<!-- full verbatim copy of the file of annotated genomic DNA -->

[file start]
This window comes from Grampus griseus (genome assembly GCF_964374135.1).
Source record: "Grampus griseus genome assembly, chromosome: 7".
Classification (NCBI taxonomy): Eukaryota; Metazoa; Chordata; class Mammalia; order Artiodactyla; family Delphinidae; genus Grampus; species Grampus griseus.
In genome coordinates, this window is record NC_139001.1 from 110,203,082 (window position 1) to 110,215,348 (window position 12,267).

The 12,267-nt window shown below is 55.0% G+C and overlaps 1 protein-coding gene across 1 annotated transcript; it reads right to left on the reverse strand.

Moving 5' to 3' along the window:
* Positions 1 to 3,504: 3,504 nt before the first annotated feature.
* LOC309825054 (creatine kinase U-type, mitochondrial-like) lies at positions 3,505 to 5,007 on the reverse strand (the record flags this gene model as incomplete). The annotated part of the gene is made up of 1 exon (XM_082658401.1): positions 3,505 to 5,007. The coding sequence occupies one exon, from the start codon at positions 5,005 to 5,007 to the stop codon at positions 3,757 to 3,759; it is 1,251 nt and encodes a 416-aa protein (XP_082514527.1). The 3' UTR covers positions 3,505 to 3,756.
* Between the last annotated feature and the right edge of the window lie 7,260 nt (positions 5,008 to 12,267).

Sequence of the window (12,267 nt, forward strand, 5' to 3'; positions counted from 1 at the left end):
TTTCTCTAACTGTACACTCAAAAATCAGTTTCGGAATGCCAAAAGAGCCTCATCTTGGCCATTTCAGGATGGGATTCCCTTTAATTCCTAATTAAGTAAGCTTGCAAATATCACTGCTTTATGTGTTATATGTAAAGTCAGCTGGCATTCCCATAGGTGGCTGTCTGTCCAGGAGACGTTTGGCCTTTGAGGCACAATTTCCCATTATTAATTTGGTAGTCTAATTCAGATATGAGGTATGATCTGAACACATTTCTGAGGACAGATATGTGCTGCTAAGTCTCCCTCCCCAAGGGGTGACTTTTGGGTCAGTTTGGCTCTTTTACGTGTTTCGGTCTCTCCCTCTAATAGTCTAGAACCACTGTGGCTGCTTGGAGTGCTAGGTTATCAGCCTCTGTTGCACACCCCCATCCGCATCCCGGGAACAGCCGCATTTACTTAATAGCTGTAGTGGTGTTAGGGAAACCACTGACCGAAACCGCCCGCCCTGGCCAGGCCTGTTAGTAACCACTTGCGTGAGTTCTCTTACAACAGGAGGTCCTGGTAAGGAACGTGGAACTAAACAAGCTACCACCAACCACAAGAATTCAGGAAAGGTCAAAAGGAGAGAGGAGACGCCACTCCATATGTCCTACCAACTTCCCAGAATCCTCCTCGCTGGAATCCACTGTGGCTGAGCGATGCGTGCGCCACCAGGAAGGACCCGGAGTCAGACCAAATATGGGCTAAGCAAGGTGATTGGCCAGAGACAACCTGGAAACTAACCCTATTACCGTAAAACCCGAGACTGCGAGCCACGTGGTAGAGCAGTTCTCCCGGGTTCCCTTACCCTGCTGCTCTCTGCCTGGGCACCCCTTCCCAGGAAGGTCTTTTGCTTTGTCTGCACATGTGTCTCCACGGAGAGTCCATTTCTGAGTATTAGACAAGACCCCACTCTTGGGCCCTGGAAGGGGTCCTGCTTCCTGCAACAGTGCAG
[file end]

This window comes from Grampus griseus (genome assembly GCF_964374135.1).
Source record: "Grampus griseus genome assembly, chromosome: 7".
Classification (NCBI taxonomy): Eukaryota; Metazoa; Chordata; class Mammalia; order Artiodactyla; family Delphinidae; genus Grampus; species Grampus griseus.
In genome coordinates, this window is record NC_139001.1 from 110,203,082 (window position 1) to 110,215,348 (window position 12,267).

The 12,267-nt window shown below is 55.0% G+C and overlaps 1 protein-coding gene across 1 annotated transcript; it reads right to left on the reverse strand.

Moving 5' to 3' along the window:
* Positions 1 to 3,504: 3,504 nt before the first annotated feature.
* LOC309825054 (creatine kinase U-type, mitochondrial-like) lies at positions 3,505 to 5,007 on the reverse strand (the record flags this gene model as incomplete). The annotated part of the gene is made up of 1 exon (XM_082658401.1): positions 3,505 to 5,007. The coding sequence occupies one exon, from the start codon at positions 5,005 to 5,007 to the stop codon at positions 3,757 to 3,759; it is 1,251 nt and encodes a 416-aa protein (XP_082514527.1). The 3' UTR covers positions 3,505 to 3,756.
* Between the last annotated feature and the right edge of the window lie 7,260 nt (positions 5,008 to 12,267).

Sequence of the window (12,267 nt, forward strand, 5' to 3'; positions counted from 1 at the left end):
TTTCTCTAACTGTACACTCAAAAATCAGTTTCGGAATGCCAAAAGAGCCTCATCTTGGCCATTTCAGGATGGGATTCCCTTTAATTCCTAATTAAGTAAGCTTGCAAATATCACTGCTTTATGTGTTATATGTAAAGTCAGCTGGCATTCCCATAGGTGGCTGTCTGTCCAGGAGACGTTTGGCCTTTGAGGCACAATTTCCCATTATTAATTTGGTAGTCTAATTCAGATATGAGGTATGATCTGAACACATTTCTGAGGACAGATATGTGCTGCTAAGTCTCCCTCCCCAAGGGGTGACTTTTGGGTCAGTTTGGCTCTTTTACGTGTTTCGGTCTCTCCCTCTAATAGTCTAGAACCACTGTGGCTGCTTGGAGTGCTAGGTTATCAGCCTCTGTTGCACACCCCCATCCGCATCCCGGGAACAGCCGCATTTACTTAATAGCTGTAGTGGTGTTAGGGAAACCACTGACCGAAACCGCCCGCCCTGGCCAGGCCTGTTAGTAACCACTTGCGTGAGTTCTCTTACAACAGGAGGTCCTGGTAAGGAACGTGGAACTAAACAAGCTACCACCAACCACAAGAATTCAGGAAAGGTCAAAAGGAGAGAGGAGACGCCACTCCATATGTCCTACCAACTTCCCAGAATCCTCCTCGCTGGAATCCACTGTGGCTGAGCGATGCGTGCGCCACCAGGAAGGACCCGGAGTCAGACCAAATATGGGCTAAGCAAGGTGATTGGCCAGAGACAACCTGGAAACTAACCCTATTACCGTAAAACCCGAGACTGCGAGCCACGTGGTAGAGCAGTTCTCCCGGGTTCCCTTACCCTGCTGCTCTCTGCCTGGGCACCCCTTCCCAGGAAGGTCTTTTGCTTTGTCTGCACATGTGTCTCCACGGAGAGTCCATTTCTGAGTATTAGACAAGACCCCACTCTTGGGCCCTGGAAGGGGTCCTGCTTCCTGCAACAGTGCAG